Kerry, Salman discuss Syria in Jeddah

US Rep. Ilhan Omar (D-MN) (L) talks with Speaker of the House Nancy Pelosi (D-CA) during a rally with fellow Democrats before voting on H.R. 1, or the People Act, on the East Steps of the US Capitol on March 08, 2019 in Washington, DC. (AFP photo)
US Secretary of State John Kerry (L) meets with Saudi King Salman bin Abdulaziz al-Saud in the Saudi Red Sea city of Jeddah, May 15, 2016. (AFP photo)

US secretary of State John Kerry has met with King Salman of Saudi Arabia to discuss the Syrian conflict, before heading to Vienna for broader international talks.

"I want to thank you for the many things that Saudi Arabia is working on with us to great effect," Kerry told Salman at the beginning of their closed-door meeting in the Saudi city of Jeddah on Sunday.

The two discussed mutual cooperation and the latest developments in the Middle East, including the US-Russia mediated ceasefire in Syria which has been undermined by militants in some areas, local media reported.

Washington and Moscow agreed earlier this month on extending a “cessation of hostilities” they had brokered in February to Aleppo, which has been divided between government forces in the west and foreign-backed militants in the east since 2012.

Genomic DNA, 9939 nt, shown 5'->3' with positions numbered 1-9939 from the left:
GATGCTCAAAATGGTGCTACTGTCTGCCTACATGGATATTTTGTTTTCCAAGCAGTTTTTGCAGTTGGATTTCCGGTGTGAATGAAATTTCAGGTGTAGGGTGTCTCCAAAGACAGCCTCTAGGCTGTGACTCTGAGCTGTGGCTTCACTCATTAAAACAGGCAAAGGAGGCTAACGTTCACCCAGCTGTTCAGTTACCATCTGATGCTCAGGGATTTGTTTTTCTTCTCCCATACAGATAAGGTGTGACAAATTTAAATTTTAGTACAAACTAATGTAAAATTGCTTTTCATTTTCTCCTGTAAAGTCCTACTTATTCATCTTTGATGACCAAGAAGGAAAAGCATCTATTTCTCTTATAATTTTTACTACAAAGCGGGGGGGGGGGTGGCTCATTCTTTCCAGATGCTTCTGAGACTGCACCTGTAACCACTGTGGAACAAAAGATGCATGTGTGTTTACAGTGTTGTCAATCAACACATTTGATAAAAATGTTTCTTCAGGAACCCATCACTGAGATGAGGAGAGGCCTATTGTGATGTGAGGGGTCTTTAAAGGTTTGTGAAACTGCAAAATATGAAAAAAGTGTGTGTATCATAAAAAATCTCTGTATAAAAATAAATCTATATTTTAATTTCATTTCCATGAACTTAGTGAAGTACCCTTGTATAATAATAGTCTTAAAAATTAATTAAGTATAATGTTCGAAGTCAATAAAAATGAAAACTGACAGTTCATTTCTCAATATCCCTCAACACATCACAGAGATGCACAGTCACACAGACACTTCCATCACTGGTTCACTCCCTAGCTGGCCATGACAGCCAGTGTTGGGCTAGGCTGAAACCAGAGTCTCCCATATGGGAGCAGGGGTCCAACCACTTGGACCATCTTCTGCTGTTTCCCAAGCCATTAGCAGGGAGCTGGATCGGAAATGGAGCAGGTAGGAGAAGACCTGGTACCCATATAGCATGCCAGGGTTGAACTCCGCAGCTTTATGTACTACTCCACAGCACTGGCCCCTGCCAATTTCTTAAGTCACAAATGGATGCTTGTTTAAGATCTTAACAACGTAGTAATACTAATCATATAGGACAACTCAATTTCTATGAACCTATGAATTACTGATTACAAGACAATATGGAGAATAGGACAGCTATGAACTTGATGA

However, reports on Thursday suggested that militants from two major Syrian militant groups, namely al-Nusra Front and Ahrar al-Sham, carried out a massive dawn raid on Zara, south of Hama, looted homes, killed children, women and elderly and abducted a number of people.

Kerry said on Friday that in his meetings with the king and the Saudi interior and defense ministers he would try "to make sure that we can get this cessation better footed and, frankly, better observed and implemented throughout the country."

The US, Saudi Arabia and a number of other Western countries, along with Persian Gulf monarchies and Turkey back terrorist groups fighting Syrian President Bashar al-Assad.

Kerry also met with his Saudi counterpart, Adel al-Jubeir, on Sunday and went on to later meet Crown Prince Mohammed bin Naif bin Abdulaziz.

The top US diplomat would depart Saudi Arabia to join the 17-nation International Syria Support Group (ISSG) who will convene in Vienna on Tuesday to discuss the stalled peace talks.

The latest round of the UN-brokered indirect negotiations, which began in Geneva on April 13, were brought to a halt after the main foreign-backed opposition group, known as the High Negotiations Committee, (HNC) walked out of the discussions to protest what it called the Syrian government’s violation of the ceasefire.

Syria has been gripped by foreign-backed militancy since March 2011. The United Nations special envoy for Syria Staffan de Mistura estimates that over 400,000 people have been killed in the conflict, which has also displaced over half of the Arab country's pre-war population of about 23 million.

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